Seven SimpliPhi Power Smart-Tech 3.4kW units make up a back-up battery pack that displaces power at a rate of 23.8kW with 45kWh capacity matched with a 208V/3P SMA Sunny Island inverter at Node 1. (Visit site )

Eight Sony lithium iron phosphate batteries in a stack with a combined rate and capacity of 2.4kW/9.6 kWh are paired with a 6kW Outback inverter to protect Critical Grid servers at Node 2.


The Heila Techologies platform integrates DERS of different types and vendors into a coordinated self-organizing, self-regulating system. It enables an autonomously managing and optimizing microgrid to grow organically as assets are added or removed. Heila uses breakthrough software for decentralized decision-making, data collection, and learning over time. Hardware includes two functionally identical controller models:  Node, designed for critical DERs, has a touchscreen for local user interface; Edge is designed for loads and non-critical DERs, smaller assets at the grid’s edge. (Visit site )

Hydrogen Devices

An Areva H2 Gen/Giner ELX Electrolyzer turns surplus solar power into hydrogen for energy storage. Using Proton Exchange Membrane (PEM) stack technology, the Giner electrolyzer splits water into hydrogen and oxygen in a cell equipped with a solid polymer electrolyte (SPE) that conducts protons from the anode to the cathode and separates product gases while insulating the electrodes. It offers fast dynamic response times, delivers pure hydrogen (99.9995%) safely at pressures up to 580 psi, and can be spooled to operate at increments of capacity. (Visit site )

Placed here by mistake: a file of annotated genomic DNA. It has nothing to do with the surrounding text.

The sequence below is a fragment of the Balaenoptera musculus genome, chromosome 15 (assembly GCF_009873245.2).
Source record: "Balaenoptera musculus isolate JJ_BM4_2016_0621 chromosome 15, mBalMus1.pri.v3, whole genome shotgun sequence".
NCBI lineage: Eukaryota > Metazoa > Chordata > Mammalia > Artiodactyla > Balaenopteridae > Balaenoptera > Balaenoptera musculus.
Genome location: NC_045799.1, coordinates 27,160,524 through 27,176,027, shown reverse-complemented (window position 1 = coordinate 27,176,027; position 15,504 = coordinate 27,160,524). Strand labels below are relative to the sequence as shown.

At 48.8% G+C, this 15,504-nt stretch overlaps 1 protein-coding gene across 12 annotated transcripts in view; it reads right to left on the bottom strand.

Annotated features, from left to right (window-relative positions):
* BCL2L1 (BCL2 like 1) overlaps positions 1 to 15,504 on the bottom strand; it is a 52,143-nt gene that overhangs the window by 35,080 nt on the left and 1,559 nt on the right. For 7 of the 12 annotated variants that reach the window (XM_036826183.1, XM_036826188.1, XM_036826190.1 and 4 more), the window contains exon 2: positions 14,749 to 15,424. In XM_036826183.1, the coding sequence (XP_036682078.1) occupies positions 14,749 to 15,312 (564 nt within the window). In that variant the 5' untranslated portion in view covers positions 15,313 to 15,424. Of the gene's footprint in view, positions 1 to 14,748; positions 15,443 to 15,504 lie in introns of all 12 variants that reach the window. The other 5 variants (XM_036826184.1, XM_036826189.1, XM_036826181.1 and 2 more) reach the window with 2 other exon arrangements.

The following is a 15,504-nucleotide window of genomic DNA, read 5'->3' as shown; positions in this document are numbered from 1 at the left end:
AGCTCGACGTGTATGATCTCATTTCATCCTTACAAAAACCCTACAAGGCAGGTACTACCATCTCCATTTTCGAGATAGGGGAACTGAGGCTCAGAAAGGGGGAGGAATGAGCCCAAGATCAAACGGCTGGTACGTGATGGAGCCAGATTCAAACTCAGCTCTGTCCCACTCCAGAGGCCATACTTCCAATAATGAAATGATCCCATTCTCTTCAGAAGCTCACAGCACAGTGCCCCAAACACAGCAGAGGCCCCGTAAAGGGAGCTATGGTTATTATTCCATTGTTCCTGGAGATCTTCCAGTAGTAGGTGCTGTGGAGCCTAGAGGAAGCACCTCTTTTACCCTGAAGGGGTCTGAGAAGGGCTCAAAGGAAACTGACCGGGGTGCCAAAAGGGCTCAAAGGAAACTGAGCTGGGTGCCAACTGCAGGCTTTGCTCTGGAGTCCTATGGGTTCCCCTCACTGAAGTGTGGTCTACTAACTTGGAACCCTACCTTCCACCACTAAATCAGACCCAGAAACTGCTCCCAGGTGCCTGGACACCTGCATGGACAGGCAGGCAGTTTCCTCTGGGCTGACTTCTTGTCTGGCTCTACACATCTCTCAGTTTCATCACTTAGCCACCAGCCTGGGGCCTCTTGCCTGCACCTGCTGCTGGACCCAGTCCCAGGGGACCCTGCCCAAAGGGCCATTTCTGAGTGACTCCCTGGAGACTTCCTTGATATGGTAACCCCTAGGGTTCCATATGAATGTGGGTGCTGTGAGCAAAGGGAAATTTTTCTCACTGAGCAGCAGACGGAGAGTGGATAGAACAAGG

Areva houses the electrolyzer and provides components for the balance of plant, including electrical wiring and electronics, heat exchanger/chiller for gas purification, reverse osmosis and de-ionization for water quality, and hydrogen drying. (Visit site )  

Millenium Reign Energy’s Series 3 fueling station stores hydrogen gas in 24 one-kg carbon fiber and steel tanks at 6,500 psi. At that pressure, the dispenser will fill half a tank in a few minutes for a 150-mile range in the Honda Clarity and Toyota Mirai fuel cell cars. (Visit site )

The Plug Power ReliOn (GenSure) E-2200 fuel cell hives reverse the electrolysis process, transforming the chemical energy freed during the electrochemical reaction of hydrogen and oxygen to electrical energy. The byproduct is pure water. Each of three hive cabinets contains a stack of four 2.33kW units (total 28kW) of PEM (polymer electrolyte membrane) fuel cells. If individual modular units fail, they are easily removed and replaced. The kWh capacity is dependent upon the quantity of hydrogen stored. (Visit site )


Capstone’s C65 microturbine is a 65kW natural gas/hydrogen-fired external combustion engine that produces back-up electricity and operates at 90,000 rpm with peak efficiency at 80% (51-52kW). Essentially a stationary jet engine, it has one moving part and runs on two foil-air bearings, more quietly with increased speed. Exhaust temperatures can reach 588 °F., and this heat is captured for a CCHP plant. The microturbine operates on a 480V/3P service and produces a small amount of carbon dioxide; we are working to increasing hydrogen content in the fuel mix with the University of California, Irvine Power laboratory. (Visit site ).

Learn more in Mac McQuown’s Interview.